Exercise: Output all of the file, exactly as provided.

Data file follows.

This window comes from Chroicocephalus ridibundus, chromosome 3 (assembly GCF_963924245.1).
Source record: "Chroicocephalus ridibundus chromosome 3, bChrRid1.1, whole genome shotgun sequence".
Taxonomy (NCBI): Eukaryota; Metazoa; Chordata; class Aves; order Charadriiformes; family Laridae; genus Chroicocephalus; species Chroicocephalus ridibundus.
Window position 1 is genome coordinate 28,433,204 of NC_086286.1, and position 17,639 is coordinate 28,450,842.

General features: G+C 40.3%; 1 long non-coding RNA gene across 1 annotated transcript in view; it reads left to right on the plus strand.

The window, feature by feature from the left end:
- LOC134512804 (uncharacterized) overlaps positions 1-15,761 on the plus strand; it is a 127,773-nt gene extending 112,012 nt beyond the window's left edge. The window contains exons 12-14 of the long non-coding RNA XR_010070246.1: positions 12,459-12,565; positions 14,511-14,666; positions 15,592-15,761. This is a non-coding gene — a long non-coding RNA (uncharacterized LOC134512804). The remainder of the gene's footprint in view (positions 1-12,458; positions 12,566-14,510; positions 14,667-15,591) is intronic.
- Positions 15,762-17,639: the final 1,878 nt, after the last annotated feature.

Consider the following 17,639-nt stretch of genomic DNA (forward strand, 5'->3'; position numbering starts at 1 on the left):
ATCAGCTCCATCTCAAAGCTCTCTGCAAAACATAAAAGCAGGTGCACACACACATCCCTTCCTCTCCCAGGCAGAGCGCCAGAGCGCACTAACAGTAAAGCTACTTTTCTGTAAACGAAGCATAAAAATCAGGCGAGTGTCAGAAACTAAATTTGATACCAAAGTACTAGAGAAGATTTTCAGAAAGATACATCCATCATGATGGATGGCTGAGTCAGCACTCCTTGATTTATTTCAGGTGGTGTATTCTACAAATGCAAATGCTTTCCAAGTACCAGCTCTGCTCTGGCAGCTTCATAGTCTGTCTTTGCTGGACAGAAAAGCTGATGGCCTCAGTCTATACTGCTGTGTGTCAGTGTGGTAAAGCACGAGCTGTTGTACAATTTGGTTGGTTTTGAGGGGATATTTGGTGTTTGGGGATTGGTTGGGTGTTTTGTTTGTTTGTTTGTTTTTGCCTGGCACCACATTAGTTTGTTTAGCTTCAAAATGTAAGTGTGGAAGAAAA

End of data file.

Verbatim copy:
This window comes from Chroicocephalus ridibundus, chromosome 3 (assembly GCF_963924245.1).
Source record: "Chroicocephalus ridibundus chromosome 3, bChrRid1.1, whole genome shotgun sequence".
Taxonomy (NCBI): Eukaryota; Metazoa; Chordata; class Aves; order Charadriiformes; family Laridae; genus Chroicocephalus; species Chroicocephalus ridibundus.
Window position 1 is genome coordinate 28,433,204 of NC_086286.1, and position 17,639 is coordinate 28,450,842.

General features: G+C 40.3%; 1 long non-coding RNA gene across 1 annotated transcript in view; it reads left to right on the plus strand.

The window, feature by feature from the left end:
- LOC134512804 (uncharacterized) overlaps positions 1-15,761 on the plus strand; it is a 127,773-nt gene extending 112,012 nt beyond the window's left edge. The window contains exons 12-14 of the long non-coding RNA XR_010070246.1: positions 12,459-12,565; positions 14,511-14,666; positions 15,592-15,761. This is a non-coding gene — a long non-coding RNA (uncharacterized LOC134512804). The remainder of the gene's footprint in view (positions 1-12,458; positions 12,566-14,510; positions 14,667-15,591) is intronic.
- Positions 15,762-17,639: the final 1,878 nt, after the last annotated feature.

Consider the following 17,639-nt stretch of genomic DNA (forward strand, 5'->3'; position numbering starts at 1 on the left):
ATCAGCTCCATCTCAAAGCTCTCTGCAAAACATAAAAGCAGGTGCACACACACATCCCTTCCTCTCCCAGGCAGAGCGCCAGAGCGCACTAACAGTAAAGCTACTTTTCTGTAAACGAAGCATAAAAATCAGGCGAGTGTCAGAAACTAAATTTGATACCAAAGTACTAGAGAAGATTTTCAGAAAGATACATCCATCATGATGGATGGCTGAGTCAGCACTCCTTGATTTATTTCAGGTGGTGTATTCTACAAATGCAAATGCTTTCCAAGTACCAGCTCTGCTCTGGCAGCTTCATAGTCTGTCTTTGCTGGACAGAAAAGCTGATGGCCTCAGTCTATACTGCTGTGTGTCAGTGTGGTAAAGCACGAGCTGTTGTACAATTTGGTTGGTTTTGAGGGGATATTTGGTGTTTGGGGATTGGTTGGGTGTTTTGTTTGTTTGTTTGTTTTTGCCTGGCACCACATTAGTTTGTTTAGCTTCAAAATGTAAGTGTGGAAGAAAA